If you are married to someone and living together with that person, with very few exceptions, you should file using the filing status of MARRIED FILING JOINTLY.
If you are married to someone and but not living together with that person, you may use the filing status of MARRIED FILING JOINTLY or MARRIED FILING SEPARATELY.
If you are a married person, under NO circumstances may you use the filing status of HEAD OF HOUSEHOLD.
If you are a married person, under NO circumstances may you use the filing status of SINGLE.
If you are NOT a married person, you may NOT use either the MARRIED FILING JOINTLY or the MARRIED FILING SEPARATELY filing status.
If your taxes do not comply with the filing status described above, prior to submitting your taxes to the USCIS, you should consult with an experience certified public accountant to have your previously filed taxes reviewed and if necessary, amended to reflect an accurate filing status.
Tip: You should always pay taxes regardless of whether you are here legally or not. If you do not have a social security number and cannot obtain one, you must obtain and use an IRS Individual Taxpayer Identification Number (TIN). Click here to learn how to obtain a tax identification number so you can pay your taxes!)
Click here to access the Internal Revenue Service for more information about paying taxes.
Additionally, keep in mind that you are required to report ALL of your income and your tax returns should reflect that.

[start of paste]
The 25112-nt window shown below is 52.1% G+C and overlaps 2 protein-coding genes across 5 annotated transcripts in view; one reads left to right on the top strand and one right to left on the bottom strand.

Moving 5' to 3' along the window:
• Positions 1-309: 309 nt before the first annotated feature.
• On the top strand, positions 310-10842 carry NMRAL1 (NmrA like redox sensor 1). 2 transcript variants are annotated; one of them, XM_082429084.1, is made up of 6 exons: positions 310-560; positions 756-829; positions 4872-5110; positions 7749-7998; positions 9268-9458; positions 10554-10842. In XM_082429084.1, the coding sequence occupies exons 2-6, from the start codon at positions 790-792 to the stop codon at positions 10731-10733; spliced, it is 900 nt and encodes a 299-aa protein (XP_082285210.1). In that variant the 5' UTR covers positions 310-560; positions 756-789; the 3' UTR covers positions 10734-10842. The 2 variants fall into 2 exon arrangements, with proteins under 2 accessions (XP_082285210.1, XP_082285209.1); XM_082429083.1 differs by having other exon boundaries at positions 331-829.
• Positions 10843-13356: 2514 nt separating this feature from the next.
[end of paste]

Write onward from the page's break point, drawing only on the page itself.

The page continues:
Conditional Permanent Residency
If you have been married for less than two years to a United States citizen or a lawful permanent resident spouse at the time you are granted residency, you will only be granted permanent residency status for two years. Within 90 days of your second marriage anniversary, you (the alien spouse) must file Form I-751 to remove the condition on your residency. This requires submission of significant documents establishing that you and your spouse maintain a bona fide marriage. Typically, this application is filed jointly by the two spouses if you two are still married at the time. In the event of a divorce, the alien spouse can file the application by himself or herself. However, he or she must prove that the marriage was entered into in good faith at its inception.
Contact me if you wish to discuss your specific situation about a family-based petition or adjustment of status, including preparation and filing of petitions and green card applications.